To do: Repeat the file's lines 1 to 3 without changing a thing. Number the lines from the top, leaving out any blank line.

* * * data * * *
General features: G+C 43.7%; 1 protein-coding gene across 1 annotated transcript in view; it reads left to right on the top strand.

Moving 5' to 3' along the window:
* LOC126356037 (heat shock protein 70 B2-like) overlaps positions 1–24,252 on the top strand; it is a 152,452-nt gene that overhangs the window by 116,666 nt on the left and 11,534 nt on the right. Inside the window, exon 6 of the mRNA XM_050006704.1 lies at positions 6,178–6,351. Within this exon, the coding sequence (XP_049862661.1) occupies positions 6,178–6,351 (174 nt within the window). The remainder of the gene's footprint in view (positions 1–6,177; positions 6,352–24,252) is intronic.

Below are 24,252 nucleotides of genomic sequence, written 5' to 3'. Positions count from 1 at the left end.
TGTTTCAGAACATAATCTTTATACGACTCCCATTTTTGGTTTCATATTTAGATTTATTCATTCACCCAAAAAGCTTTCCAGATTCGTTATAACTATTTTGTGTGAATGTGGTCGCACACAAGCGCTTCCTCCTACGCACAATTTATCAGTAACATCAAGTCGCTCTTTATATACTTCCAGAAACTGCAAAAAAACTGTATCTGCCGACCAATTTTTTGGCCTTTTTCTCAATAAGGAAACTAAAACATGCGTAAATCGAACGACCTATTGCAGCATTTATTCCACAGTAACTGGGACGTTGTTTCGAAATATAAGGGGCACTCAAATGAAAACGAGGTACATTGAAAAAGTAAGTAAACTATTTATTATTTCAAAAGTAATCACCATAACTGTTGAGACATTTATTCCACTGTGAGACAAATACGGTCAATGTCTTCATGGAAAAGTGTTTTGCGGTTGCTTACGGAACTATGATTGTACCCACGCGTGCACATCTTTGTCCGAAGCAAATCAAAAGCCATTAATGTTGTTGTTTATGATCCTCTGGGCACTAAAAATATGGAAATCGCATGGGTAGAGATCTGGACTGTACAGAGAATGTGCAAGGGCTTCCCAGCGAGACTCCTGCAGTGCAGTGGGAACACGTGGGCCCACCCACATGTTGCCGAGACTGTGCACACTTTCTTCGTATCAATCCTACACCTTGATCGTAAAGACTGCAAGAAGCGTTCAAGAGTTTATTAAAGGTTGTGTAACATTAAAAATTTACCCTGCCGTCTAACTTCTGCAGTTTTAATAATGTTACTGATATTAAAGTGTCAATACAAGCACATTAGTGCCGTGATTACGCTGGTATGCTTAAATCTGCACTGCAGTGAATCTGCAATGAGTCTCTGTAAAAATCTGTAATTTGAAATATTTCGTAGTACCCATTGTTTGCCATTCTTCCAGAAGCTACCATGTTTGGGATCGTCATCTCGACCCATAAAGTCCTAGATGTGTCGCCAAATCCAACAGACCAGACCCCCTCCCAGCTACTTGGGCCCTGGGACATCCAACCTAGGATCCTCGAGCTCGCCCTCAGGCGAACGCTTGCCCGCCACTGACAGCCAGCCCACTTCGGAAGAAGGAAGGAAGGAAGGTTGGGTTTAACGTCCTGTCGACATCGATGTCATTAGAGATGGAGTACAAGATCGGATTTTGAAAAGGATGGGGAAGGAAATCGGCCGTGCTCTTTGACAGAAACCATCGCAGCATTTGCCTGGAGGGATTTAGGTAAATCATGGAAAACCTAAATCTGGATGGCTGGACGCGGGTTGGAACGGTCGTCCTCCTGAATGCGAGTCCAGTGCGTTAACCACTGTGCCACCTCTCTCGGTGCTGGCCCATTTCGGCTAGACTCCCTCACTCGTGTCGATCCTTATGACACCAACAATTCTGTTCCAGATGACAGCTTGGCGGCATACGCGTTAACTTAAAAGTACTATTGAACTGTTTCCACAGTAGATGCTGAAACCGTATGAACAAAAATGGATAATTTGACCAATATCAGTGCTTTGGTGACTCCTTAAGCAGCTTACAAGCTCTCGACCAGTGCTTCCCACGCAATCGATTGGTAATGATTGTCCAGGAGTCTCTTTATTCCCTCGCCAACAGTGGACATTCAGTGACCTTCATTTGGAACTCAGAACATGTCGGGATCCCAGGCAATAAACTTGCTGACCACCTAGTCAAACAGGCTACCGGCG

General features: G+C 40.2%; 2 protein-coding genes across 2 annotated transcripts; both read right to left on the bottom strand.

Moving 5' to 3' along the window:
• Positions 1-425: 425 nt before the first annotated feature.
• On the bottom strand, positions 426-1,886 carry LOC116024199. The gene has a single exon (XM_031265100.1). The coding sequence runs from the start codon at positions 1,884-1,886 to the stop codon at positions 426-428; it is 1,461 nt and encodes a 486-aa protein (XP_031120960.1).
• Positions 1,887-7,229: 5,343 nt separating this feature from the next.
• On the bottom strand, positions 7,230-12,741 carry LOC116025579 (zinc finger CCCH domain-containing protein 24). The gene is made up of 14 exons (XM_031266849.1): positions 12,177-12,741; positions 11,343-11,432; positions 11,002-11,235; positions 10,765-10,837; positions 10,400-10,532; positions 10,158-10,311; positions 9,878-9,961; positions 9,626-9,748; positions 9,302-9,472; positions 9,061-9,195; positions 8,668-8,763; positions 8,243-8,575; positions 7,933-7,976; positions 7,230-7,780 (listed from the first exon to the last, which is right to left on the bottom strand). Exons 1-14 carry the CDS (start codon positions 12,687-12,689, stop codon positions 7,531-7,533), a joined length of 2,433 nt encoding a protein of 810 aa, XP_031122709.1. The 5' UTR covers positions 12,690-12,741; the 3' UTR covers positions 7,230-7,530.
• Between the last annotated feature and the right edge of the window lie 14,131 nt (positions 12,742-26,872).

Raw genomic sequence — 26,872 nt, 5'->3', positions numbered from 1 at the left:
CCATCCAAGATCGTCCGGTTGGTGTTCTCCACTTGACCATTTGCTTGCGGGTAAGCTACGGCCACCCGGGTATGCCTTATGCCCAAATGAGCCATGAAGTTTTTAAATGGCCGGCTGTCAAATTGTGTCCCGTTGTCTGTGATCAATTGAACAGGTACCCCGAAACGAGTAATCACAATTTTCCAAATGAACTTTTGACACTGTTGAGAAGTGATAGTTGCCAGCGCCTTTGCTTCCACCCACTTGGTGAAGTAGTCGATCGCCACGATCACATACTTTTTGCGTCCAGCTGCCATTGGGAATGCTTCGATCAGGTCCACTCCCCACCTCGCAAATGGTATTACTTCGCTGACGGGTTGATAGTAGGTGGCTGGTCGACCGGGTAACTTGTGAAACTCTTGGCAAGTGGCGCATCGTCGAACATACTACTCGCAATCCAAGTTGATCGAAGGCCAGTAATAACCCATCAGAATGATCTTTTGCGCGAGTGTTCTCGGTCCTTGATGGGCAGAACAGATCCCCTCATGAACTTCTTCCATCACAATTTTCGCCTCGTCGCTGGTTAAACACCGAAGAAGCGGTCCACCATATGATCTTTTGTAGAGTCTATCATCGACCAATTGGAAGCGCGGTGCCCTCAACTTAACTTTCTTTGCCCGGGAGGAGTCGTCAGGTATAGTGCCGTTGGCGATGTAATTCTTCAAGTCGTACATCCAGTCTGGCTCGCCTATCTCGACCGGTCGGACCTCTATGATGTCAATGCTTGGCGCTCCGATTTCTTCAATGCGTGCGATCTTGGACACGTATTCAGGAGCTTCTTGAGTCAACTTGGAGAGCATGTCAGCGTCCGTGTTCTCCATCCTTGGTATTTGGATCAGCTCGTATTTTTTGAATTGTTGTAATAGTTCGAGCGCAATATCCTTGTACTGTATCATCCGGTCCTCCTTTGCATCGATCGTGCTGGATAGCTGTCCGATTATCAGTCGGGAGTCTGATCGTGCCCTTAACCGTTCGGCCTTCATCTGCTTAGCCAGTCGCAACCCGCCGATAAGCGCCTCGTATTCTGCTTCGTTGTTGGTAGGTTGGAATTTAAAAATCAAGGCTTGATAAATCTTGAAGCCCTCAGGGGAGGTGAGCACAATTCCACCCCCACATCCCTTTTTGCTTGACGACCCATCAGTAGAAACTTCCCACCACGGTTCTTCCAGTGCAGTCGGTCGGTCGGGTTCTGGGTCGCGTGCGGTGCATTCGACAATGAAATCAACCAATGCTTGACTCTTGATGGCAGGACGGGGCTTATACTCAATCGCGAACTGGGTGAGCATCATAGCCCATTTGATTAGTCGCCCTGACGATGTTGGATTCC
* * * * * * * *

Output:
General features: G+C 43.7%; 1 protein-coding gene across 1 annotated transcript in view; it reads left to right on the top strand.

Moving 5' to 3' along the window:
* LOC126356037 (heat shock protein 70 B2-like) overlaps positions 1–24,252 on the top strand; it is a 152,452-nt gene that overhangs the window by 116,666 nt on the left and 11,534 nt on the right. Inside the window, exon 6 of the mRNA XM_050006704.1 lies at positions 6,178–6,351. Within this exon, the coding sequence (XP_049862661.1) occupies positions 6,178–6,351 (174 nt within the window). The remainder of the gene's footprint in view (positions 1–6,177; positions 6,352–24,252) is intronic.